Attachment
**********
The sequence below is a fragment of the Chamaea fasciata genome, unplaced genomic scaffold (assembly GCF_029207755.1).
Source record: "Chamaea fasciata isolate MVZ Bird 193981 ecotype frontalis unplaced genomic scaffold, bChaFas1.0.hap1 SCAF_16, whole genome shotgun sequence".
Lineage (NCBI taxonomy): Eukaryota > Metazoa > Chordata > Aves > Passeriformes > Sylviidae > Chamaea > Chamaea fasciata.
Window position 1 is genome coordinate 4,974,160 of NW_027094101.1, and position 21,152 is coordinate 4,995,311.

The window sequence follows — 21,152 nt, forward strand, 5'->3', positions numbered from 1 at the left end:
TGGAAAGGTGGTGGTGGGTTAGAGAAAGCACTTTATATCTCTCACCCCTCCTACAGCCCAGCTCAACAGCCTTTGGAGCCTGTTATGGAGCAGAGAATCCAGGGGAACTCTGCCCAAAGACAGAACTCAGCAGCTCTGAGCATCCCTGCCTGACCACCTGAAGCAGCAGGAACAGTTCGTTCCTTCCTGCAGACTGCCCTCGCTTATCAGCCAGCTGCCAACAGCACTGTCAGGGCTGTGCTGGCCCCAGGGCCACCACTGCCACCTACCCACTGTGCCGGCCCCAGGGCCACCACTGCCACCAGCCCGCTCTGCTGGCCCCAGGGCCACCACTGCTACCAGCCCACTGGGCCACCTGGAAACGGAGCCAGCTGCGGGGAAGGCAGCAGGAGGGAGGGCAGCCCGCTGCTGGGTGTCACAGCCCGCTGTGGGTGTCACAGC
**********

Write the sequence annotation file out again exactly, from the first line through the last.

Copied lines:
The sequence below is a fragment of the Chamaea fasciata genome, unplaced genomic scaffold (assembly GCF_029207755.1).
Source record: "Chamaea fasciata isolate MVZ Bird 193981 ecotype frontalis unplaced genomic scaffold, bChaFas1.0.hap1 SCAF_16, whole genome shotgun sequence".
Lineage (NCBI taxonomy): Eukaryota > Metazoa > Chordata > Aves > Passeriformes > Sylviidae > Chamaea > Chamaea fasciata.
Window position 1 is genome coordinate 4,974,160 of NW_027094101.1, and position 21,152 is coordinate 4,995,311.

The window sequence follows — 21,152 nt, forward strand, 5'->3', positions numbered from 1 at the left end:
TGGAAAGGTGGTGGTGGGTTAGAGAAAGCACTTTATATCTCTCACCCCTCCTACAGCCCAGCTCAACAGCCTTTGGAGCCTGTTATGGAGCAGAGAATCCAGGGGAACTCTGCCCAAAGACAGAACTCAGCAGCTCTGAGCATCCCTGCCTGACCACCTGAAGCAGCAGGAACAGTTCGTTCCTTCCTGCAGACTGCCCTCGCTTATCAGCCAGCTGCCAACAGCACTGTCAGGGCTGTGCTGGCCCCAGGGCCACCACTGCCACCTACCCACTGTGCCGGCCCCAGGGCCACCACTGCCACCAGCCCGCTCTGCTGGCCCCAGGGCCACCACTGCTACCAGCCCACTGGGCCACCTGGAAACGGAGCCAGCTGCGGGGAAGGCAGCAGGAGGGAGGGCAGCCCGCTGCTGGGTGTCACAGCCCGCTGTGGGTGTCACAGC